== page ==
The issue: the spirit of Remembrance

We say: Yellowknife is living it

As the world recognizes a Remembrance Day as unique as the rest of 2020, it’s inspiring to see Yellowknife reflecting the values envisioned by those who died in combat.

Twice now, public health and social services have intervened to produce major wins for the most vulnerable Yellowknifers: when the Arnica Inn project morphed from a potential women’s shelter to an isolation centre with a managed alcohol program, and now again with the take-your-medicine move by the GNWT to impose common sense and put a temporary day shelter in the former Side Door building.

Most of the city councillors who shot this proposal down in August when the sun was still spending almost the entire day in the sky have kept quiet since the GNWT move Nov. 6. One who responded to our queries was Coun. Robin Williams, who said he’s “not 100-per-cent happy” with how things turned out, but in the same breath acknowledged that the need created by the reduced capacity imposed at the day shelter and sobering centre on 50 Street is greater than the as-yet unaddressed concerns of neighbours, including business owners.

While the use of “emergency powers” in terms of the territorial government has become a household phrase, Municipal and Community Affairs (MACA) Minister Paulie Chinna has employed them in exactly the right context here.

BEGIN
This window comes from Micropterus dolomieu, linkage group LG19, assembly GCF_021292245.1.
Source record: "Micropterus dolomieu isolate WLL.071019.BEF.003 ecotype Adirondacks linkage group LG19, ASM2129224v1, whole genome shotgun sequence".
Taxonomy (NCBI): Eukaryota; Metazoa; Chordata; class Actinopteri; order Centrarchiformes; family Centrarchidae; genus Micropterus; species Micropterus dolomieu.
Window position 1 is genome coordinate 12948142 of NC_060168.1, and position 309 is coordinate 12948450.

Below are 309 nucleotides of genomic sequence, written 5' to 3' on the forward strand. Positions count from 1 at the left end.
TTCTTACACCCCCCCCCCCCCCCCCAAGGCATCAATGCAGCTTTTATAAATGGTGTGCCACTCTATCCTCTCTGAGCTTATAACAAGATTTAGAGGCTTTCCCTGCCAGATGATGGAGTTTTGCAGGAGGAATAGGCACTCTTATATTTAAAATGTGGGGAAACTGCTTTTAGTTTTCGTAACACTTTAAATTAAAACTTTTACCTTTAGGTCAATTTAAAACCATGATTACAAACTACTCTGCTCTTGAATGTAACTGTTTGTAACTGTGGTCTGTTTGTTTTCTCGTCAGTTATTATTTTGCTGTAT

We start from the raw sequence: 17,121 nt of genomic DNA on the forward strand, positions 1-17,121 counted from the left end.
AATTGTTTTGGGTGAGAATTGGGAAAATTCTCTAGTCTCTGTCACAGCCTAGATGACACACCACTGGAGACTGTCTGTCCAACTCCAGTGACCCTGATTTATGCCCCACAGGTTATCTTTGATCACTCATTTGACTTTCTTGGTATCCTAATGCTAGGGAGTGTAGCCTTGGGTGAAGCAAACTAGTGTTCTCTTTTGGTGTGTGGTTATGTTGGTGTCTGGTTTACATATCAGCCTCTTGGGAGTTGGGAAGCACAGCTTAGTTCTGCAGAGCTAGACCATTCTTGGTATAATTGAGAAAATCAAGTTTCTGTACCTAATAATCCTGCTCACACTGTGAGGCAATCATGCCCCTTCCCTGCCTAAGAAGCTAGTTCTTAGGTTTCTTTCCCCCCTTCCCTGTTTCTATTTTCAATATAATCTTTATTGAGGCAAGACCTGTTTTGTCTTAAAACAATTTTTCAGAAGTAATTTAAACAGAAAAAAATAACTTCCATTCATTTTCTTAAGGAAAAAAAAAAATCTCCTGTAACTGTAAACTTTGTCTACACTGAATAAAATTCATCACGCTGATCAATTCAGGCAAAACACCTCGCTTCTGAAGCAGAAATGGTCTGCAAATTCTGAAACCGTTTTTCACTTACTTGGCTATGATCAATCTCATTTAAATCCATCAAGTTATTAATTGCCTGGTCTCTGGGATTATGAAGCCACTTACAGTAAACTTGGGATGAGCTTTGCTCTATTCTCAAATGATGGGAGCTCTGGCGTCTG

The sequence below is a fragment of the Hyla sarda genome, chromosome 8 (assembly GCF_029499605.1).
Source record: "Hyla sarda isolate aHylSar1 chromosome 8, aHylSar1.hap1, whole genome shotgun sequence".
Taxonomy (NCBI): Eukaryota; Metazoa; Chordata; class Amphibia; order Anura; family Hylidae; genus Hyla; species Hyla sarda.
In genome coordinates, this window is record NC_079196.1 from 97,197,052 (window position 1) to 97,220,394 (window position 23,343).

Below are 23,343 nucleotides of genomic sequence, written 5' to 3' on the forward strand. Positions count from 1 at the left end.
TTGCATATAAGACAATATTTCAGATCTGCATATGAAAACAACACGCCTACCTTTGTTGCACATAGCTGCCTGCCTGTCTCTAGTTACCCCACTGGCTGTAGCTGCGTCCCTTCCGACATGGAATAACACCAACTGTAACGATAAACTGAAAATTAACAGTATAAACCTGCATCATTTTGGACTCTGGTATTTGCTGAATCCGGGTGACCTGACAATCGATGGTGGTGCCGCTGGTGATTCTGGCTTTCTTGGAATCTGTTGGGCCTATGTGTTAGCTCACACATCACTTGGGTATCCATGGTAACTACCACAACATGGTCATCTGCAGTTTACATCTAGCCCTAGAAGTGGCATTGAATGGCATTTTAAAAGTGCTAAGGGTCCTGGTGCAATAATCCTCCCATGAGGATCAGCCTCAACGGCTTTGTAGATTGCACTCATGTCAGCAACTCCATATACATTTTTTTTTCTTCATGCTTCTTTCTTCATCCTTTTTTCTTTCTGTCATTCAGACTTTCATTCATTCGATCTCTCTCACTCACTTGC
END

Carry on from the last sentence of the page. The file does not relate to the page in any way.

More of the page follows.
It would have been nice, not to mention efficient, for MACA to have stepped in when the Side Door location – also referred to as the former Mine Rescue Building – was being considered the first time around. It probably has less to do with some of us working better under pressure and more to do with allowing the proper sequence of events to unfold before reaching for the proverbial red button.

Whether you’re at 100 per cent satisfaction or not, it’s clear this is the best option Yellowknife has. So while attendees take part in a pared down Remembrance Day ceremony a few blocks away, street-involved people are seeing the benefit provided by a significant expansion of the city’s social safety net.

Taking care of our most vulnerable, putting aside our own concerns for the greater good, standing up for what’s right. If you’ve attended a Remembrance Day ceremony in your life, you’ve heard this stuff before. It’s all 100 per cent in the ballpark of the freedoms and values our veterans and glorious fallen fought for in the First and Second World Wars.

Those of us who are 100 per cent happy about anything, let alone the state of housing in Yellowknife, are few and far between. Surely city councillors can summon the steel to see the Side Door suggestion through as that building comes to the rescue one more time.


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